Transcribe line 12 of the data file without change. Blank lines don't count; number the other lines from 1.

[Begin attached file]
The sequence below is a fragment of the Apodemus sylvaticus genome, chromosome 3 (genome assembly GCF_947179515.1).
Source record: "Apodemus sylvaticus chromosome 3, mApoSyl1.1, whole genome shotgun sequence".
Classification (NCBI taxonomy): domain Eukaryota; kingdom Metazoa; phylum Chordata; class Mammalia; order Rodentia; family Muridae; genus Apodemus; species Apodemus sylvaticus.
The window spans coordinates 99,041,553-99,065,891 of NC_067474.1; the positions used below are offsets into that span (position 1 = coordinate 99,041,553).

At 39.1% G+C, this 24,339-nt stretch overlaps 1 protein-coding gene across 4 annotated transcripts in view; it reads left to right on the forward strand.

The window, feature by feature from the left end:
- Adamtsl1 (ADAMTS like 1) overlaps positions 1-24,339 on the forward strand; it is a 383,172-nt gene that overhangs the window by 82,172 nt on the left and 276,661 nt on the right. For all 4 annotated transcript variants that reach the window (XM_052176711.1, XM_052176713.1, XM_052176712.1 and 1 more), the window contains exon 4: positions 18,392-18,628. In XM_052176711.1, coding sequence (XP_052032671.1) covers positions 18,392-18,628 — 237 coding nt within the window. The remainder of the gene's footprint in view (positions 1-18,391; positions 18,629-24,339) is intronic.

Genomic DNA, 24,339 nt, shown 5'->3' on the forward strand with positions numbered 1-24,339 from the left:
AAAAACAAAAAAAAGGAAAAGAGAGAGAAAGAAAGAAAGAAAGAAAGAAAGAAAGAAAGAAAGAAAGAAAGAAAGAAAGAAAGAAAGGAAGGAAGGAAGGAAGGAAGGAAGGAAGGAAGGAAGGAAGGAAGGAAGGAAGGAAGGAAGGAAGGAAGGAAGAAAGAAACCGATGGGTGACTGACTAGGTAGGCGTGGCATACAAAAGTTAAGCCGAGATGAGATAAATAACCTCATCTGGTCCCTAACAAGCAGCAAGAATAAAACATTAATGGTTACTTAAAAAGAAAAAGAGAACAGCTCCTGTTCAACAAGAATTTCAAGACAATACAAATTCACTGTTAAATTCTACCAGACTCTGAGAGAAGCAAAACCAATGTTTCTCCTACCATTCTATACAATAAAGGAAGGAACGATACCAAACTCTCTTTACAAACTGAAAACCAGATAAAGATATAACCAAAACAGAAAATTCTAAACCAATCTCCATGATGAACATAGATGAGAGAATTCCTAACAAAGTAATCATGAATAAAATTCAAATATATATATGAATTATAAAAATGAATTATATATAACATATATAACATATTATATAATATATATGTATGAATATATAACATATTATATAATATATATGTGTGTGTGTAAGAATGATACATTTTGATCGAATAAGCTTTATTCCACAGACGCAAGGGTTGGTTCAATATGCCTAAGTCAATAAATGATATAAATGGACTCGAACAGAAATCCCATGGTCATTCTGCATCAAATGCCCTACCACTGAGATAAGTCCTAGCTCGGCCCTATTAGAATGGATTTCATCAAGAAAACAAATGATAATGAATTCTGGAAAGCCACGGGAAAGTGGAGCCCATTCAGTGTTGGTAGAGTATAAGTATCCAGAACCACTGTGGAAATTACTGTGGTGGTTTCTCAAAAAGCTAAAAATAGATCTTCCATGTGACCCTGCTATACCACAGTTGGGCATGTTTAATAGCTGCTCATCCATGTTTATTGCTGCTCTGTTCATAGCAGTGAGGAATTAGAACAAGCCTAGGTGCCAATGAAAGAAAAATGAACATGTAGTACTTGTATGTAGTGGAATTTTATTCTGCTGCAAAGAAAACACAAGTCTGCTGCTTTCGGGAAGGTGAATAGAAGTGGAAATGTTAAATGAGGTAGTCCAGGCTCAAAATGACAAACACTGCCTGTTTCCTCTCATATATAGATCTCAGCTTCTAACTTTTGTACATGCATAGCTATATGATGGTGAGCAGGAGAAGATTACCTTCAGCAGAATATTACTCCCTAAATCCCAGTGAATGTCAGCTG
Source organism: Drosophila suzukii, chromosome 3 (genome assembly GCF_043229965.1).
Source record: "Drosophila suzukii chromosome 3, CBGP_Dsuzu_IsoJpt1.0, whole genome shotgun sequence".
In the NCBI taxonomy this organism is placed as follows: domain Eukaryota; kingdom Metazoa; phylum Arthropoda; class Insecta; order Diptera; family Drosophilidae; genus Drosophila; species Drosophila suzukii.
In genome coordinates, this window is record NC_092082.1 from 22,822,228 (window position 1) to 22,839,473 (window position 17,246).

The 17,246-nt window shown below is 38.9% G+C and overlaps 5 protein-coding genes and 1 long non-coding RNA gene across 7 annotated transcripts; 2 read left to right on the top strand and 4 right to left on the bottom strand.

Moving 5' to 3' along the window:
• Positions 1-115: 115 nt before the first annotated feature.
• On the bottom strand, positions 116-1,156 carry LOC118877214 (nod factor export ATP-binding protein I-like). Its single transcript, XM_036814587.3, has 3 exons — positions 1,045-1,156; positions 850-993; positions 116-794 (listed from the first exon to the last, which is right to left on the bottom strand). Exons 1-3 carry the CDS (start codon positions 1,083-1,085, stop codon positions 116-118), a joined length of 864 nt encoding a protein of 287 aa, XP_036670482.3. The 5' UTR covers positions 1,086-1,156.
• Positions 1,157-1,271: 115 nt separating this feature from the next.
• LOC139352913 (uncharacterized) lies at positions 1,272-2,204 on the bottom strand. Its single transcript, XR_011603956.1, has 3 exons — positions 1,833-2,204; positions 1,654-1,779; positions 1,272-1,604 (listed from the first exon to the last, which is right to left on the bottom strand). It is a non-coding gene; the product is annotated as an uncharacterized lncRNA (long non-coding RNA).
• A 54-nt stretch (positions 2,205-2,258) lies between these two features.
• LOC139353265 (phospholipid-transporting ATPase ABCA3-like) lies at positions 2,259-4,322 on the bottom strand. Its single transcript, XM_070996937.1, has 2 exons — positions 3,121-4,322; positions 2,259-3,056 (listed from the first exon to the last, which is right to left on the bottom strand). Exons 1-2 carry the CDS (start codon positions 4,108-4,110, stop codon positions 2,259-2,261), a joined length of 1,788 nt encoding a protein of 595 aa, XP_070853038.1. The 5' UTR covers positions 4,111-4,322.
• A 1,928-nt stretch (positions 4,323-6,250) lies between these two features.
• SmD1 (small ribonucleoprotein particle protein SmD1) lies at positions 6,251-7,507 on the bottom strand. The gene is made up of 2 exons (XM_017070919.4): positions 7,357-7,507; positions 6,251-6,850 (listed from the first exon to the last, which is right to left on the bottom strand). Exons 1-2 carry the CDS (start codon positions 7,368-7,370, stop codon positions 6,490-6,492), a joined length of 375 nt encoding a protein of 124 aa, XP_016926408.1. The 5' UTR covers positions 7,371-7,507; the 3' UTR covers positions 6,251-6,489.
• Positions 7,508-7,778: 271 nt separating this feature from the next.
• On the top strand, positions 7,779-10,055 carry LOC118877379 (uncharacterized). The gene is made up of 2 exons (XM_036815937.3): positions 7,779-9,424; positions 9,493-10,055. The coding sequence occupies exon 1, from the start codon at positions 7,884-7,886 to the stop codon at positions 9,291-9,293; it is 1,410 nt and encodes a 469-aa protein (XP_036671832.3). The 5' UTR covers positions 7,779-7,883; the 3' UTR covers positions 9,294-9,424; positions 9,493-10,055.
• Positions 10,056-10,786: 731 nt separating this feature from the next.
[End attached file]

In the NCBI taxonomy this organism is placed as follows: domain Eukaryota; kingdom Metazoa; phylum Arthropoda; class Insecta; order Diptera; family Drosophilidae; genus Drosophila; species Drosophila suzukii.